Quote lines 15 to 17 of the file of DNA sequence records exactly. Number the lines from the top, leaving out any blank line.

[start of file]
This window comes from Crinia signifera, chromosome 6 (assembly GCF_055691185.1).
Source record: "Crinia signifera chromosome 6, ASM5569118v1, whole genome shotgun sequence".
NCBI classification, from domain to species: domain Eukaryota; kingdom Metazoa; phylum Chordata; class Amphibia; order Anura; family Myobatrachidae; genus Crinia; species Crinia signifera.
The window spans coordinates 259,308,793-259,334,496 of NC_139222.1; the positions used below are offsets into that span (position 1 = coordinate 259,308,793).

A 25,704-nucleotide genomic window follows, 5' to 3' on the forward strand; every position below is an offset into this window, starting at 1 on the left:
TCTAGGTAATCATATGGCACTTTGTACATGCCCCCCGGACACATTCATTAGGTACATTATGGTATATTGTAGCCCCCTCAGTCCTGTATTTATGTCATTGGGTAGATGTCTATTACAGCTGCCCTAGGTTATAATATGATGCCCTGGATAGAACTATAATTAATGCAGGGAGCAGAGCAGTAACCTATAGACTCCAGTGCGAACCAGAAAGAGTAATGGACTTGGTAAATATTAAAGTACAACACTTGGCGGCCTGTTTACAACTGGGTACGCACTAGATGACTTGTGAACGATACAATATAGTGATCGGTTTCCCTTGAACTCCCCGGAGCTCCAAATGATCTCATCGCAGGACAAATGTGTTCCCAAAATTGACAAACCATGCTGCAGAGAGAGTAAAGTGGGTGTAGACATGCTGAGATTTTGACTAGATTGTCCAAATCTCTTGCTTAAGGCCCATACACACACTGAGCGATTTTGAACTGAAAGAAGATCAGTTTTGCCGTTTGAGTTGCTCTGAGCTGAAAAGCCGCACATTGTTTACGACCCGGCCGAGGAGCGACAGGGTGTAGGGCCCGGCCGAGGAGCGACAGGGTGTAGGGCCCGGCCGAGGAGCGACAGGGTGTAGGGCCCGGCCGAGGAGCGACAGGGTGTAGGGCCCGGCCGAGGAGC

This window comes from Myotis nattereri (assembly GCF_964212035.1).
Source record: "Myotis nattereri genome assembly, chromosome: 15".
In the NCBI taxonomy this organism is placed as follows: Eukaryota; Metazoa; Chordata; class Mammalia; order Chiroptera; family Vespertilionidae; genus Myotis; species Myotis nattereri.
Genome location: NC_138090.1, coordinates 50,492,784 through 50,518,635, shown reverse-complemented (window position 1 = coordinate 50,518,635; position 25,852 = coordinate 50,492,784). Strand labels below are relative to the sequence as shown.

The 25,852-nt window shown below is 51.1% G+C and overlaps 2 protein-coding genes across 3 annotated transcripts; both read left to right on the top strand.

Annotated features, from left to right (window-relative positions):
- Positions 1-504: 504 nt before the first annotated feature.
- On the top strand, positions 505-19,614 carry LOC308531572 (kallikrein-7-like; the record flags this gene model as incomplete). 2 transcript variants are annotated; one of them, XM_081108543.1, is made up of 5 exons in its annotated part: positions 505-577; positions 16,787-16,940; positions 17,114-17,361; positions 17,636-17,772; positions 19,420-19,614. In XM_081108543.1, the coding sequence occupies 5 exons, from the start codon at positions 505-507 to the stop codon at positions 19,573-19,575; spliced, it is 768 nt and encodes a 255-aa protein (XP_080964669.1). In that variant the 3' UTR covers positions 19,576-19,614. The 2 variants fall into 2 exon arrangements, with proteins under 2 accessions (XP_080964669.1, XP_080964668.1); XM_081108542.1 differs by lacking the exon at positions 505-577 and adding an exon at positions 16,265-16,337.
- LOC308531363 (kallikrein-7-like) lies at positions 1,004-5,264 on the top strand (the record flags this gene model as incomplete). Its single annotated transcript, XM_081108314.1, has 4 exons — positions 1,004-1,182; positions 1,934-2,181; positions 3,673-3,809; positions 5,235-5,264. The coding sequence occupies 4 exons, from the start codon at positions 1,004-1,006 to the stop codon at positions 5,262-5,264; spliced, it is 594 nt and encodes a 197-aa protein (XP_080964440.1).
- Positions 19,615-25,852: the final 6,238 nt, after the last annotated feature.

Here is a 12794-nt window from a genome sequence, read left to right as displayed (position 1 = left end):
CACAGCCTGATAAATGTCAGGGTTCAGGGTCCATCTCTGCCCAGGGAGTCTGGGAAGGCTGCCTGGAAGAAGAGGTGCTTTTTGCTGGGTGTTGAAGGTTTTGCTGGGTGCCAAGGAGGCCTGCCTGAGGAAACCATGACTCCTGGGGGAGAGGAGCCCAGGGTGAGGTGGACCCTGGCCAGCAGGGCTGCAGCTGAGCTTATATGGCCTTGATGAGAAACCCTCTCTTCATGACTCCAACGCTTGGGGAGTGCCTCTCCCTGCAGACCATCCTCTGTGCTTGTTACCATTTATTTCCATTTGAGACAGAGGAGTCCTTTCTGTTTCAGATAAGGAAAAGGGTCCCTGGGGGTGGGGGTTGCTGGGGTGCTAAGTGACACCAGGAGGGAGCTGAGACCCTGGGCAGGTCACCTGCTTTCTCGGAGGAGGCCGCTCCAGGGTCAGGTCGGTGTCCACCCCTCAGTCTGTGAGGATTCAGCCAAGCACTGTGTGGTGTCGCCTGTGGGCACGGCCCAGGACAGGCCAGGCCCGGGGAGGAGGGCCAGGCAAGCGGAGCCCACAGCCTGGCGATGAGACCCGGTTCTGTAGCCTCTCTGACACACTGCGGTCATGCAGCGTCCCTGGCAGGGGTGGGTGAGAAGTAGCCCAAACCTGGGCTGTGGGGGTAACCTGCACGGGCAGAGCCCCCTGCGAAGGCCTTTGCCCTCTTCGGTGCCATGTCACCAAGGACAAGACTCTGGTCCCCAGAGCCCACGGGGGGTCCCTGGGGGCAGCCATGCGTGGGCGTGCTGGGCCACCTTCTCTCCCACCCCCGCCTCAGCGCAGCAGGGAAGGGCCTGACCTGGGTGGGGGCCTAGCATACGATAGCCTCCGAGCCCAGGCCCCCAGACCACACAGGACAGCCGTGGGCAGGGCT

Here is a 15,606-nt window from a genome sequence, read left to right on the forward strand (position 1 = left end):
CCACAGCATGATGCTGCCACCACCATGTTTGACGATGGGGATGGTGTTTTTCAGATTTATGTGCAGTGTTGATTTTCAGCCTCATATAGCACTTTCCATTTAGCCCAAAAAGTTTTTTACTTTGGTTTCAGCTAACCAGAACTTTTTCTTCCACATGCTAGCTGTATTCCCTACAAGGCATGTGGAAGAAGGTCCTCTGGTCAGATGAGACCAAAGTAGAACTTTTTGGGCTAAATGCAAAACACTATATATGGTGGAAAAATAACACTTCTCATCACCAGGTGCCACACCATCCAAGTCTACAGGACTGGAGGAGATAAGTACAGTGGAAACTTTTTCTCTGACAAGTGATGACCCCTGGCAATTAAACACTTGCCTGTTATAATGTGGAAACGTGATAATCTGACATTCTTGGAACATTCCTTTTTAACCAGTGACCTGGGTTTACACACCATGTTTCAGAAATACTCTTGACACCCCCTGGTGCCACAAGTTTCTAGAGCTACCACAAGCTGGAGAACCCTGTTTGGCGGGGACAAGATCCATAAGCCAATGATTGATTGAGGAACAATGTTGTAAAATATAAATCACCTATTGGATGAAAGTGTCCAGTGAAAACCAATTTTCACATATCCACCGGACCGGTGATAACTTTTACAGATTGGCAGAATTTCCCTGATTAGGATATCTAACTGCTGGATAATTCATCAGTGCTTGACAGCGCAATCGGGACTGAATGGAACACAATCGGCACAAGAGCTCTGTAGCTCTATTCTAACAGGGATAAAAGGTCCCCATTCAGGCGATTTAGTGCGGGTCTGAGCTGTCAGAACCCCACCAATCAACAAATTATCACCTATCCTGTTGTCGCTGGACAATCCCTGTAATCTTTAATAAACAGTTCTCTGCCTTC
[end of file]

- LOC308531363 (kallikrein-7-like) lies at positions 1,004-5,264 on the top strand (the record flags this gene model as incomplete). Its single annotated transcript, XM_081108314.1, has 4 exons — positions 1,004-1,182; positions 1,934-2,181; positions 3,673-3,809; positions 5,235-5,264. The coding sequence occupies 4 exons, from the start codon at positions 1,004-1,006 to the stop codon at positions 5,262-5,264; spliced, it is 594 nt and encodes a 197-aa protein (XP_080964440.1).
- Positions 19,615-25,852: the final 6,238 nt, after the last annotated feature.

Here is a 12794-nt window from a genome sequence, read left to right as displayed (position 1 = left end):